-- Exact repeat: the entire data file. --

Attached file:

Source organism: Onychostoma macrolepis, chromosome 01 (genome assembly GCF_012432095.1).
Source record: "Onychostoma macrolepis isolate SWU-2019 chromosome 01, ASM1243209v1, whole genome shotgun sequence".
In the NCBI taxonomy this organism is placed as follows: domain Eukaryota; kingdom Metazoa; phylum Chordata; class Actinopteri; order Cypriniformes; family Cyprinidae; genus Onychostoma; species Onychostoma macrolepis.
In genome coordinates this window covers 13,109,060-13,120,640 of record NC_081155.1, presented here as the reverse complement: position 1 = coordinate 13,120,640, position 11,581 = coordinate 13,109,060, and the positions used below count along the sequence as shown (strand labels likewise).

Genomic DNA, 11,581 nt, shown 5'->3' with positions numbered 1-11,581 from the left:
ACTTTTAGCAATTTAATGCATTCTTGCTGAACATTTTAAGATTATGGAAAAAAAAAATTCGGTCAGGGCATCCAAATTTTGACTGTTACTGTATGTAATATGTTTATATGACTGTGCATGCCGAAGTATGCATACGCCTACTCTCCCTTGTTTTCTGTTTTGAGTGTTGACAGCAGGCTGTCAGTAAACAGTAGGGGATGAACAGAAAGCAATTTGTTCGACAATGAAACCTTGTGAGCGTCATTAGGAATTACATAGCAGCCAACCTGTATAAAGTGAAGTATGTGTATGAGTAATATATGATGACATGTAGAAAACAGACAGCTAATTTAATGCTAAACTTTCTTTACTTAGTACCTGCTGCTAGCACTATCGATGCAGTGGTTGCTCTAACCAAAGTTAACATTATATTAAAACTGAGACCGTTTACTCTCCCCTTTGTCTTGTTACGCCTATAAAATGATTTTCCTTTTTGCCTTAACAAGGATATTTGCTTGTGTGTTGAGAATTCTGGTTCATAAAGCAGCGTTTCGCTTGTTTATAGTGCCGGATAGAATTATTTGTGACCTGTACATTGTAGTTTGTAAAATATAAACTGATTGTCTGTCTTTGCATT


Source organism: Onychostoma macrolepis, chromosome 01 (genome assembly GCF_012432095.1).
Source record: "Onychostoma macrolepis isolate SWU-2019 chromosome 01, ASM1243209v1, whole genome shotgun sequence".
In the NCBI taxonomy this organism is placed as follows: domain Eukaryota; kingdom Metazoa; phylum Chordata; class Actinopteri; order Cypriniformes; family Cyprinidae; genus Onychostoma; species Onychostoma macrolepis.
In genome coordinates this window covers 13,109,060-13,120,640 of record NC_081155.1, presented here as the reverse complement: position 1 = coordinate 13,120,640, position 11,581 = coordinate 13,109,060, and the positions used below count along the sequence as shown (strand labels likewise).

Genomic DNA, 11,581 nt, shown 5'->3' with positions numbered 1-11,581 from the left:
ACTTTTAGCAATTTAATGCATTCTTGCTGAACATTTTAAGATTATGGAAAAAAAAAATTCGGTCAGGGCATCCAAATTTTGACTGTTACTGTATGTAATATGTTTATATGACTGTGCATGCCGAAGTATGCATACGCCTACTCTCCCTTGTTTTCTGTTTTGAGTGTTGACAGCAGGCTGTCAGTAAACAGTAGGGGATGAACAGAAAGCAATTTGTTCGACAATGAAACCTTGTGAGCGTCATTAGGAATTACATAGCAGCCAACCTGTATAAAGTGAAGTATGTGTATGAGTAATATATGATGACATGTAGAAAACAGACAGCTAATTTAATGCTAAACTTTCTTTACTTAGTACCTGCTGCTAGCACTATCGATGCAGTGGTTGCTCTAACCAAAGTTAACATTATATTAAAACTGAGACCGTTTACTCTCCCCTTTGTCTTGTTACGCCTATAAAATGATTTTCCTTTTTGCCTTAACAAGGATATTTGCTTGTGTGTTGAGAATTCTGGTTCATAAAGCAGCGTTTCGCTTGTTTATAGTGCCGGATAGAATTATTTGTGACCTGTACATTGTAGTTTGTAAAATATAAACTGATTGTCTGTCTTTGCATT